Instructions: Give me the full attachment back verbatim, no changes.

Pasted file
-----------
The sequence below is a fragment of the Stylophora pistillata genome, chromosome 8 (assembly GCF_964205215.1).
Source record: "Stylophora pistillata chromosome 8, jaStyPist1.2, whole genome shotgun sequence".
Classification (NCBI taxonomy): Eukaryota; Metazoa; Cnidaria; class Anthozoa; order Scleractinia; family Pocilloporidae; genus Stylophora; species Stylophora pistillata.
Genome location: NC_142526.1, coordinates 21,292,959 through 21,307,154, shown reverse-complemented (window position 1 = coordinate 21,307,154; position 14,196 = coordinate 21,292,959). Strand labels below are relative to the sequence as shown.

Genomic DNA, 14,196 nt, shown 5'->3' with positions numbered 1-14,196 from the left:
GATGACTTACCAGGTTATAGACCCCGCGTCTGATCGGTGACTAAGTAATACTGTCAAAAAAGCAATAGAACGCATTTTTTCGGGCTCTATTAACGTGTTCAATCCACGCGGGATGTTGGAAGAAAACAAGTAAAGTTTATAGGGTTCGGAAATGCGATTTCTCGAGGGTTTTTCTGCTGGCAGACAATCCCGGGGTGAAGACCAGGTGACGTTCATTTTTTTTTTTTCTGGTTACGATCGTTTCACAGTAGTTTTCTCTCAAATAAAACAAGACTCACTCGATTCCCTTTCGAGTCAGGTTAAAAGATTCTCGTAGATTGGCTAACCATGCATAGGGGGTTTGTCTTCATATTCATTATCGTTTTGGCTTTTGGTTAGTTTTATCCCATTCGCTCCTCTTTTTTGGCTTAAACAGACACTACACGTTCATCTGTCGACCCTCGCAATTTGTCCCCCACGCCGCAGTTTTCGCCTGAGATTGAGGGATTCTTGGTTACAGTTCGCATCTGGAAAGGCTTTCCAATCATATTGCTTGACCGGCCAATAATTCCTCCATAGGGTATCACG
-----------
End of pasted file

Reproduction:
The sequence below is a fragment of the Stylophora pistillata genome, chromosome 8 (assembly GCF_964205215.1).
Source record: "Stylophora pistillata chromosome 8, jaStyPist1.2, whole genome shotgun sequence".
Classification (NCBI taxonomy): Eukaryota; Metazoa; Cnidaria; class Anthozoa; order Scleractinia; family Pocilloporidae; genus Stylophora; species Stylophora pistillata.
Genome location: NC_142526.1, coordinates 21,292,959 through 21,307,154, shown reverse-complemented (window position 1 = coordinate 21,307,154; position 14,196 = coordinate 21,292,959). Strand labels below are relative to the sequence as shown.

Genomic DNA, 14,196 nt, shown 5'->3' with positions numbered 1-14,196 from the left:
GATGACTTACCAGGTTATAGACCCCGCGTCTGATCGGTGACTAAGTAATACTGTCAAAAAAGCAATAGAACGCATTTTTTCGGGCTCTATTAACGTGTTCAATCCACGCGGGATGTTGGAAGAAAACAAGTAAAGTTTATAGGGTTCGGAAATGCGATTTCTCGAGGGTTTTTCTGCTGGCAGACAATCCCGGGGTGAAGACCAGGTGACGTTCATTTTTTTTTTTTCTGGTTACGATCGTTTCACAGTAGTTTTCTCTCAAATAAAACAAGACTCACTCGATTCCCTTTCGAGTCAGGTTAAAAGATTCTCGTAGATTGGCTAACCATGCATAGGGGGTTTGTCTTCATATTCATTATCGTTTTGGCTTTTGGTTAGTTTTATCCCATTCGCTCCTCTTTTTTGGCTTAAACAGACACTACACGTTCATCTGTCGACCCTCGCAATTTGTCCCCCACGCCGCAGTTTTCGCCTGAGATTGAGGGATTCTTGGTTACAGTTCGCATCTGGAAAGGCTTTCCAATCATATTGCTTGACCGGCCAATAATTCCTCCATAGGGTATCACG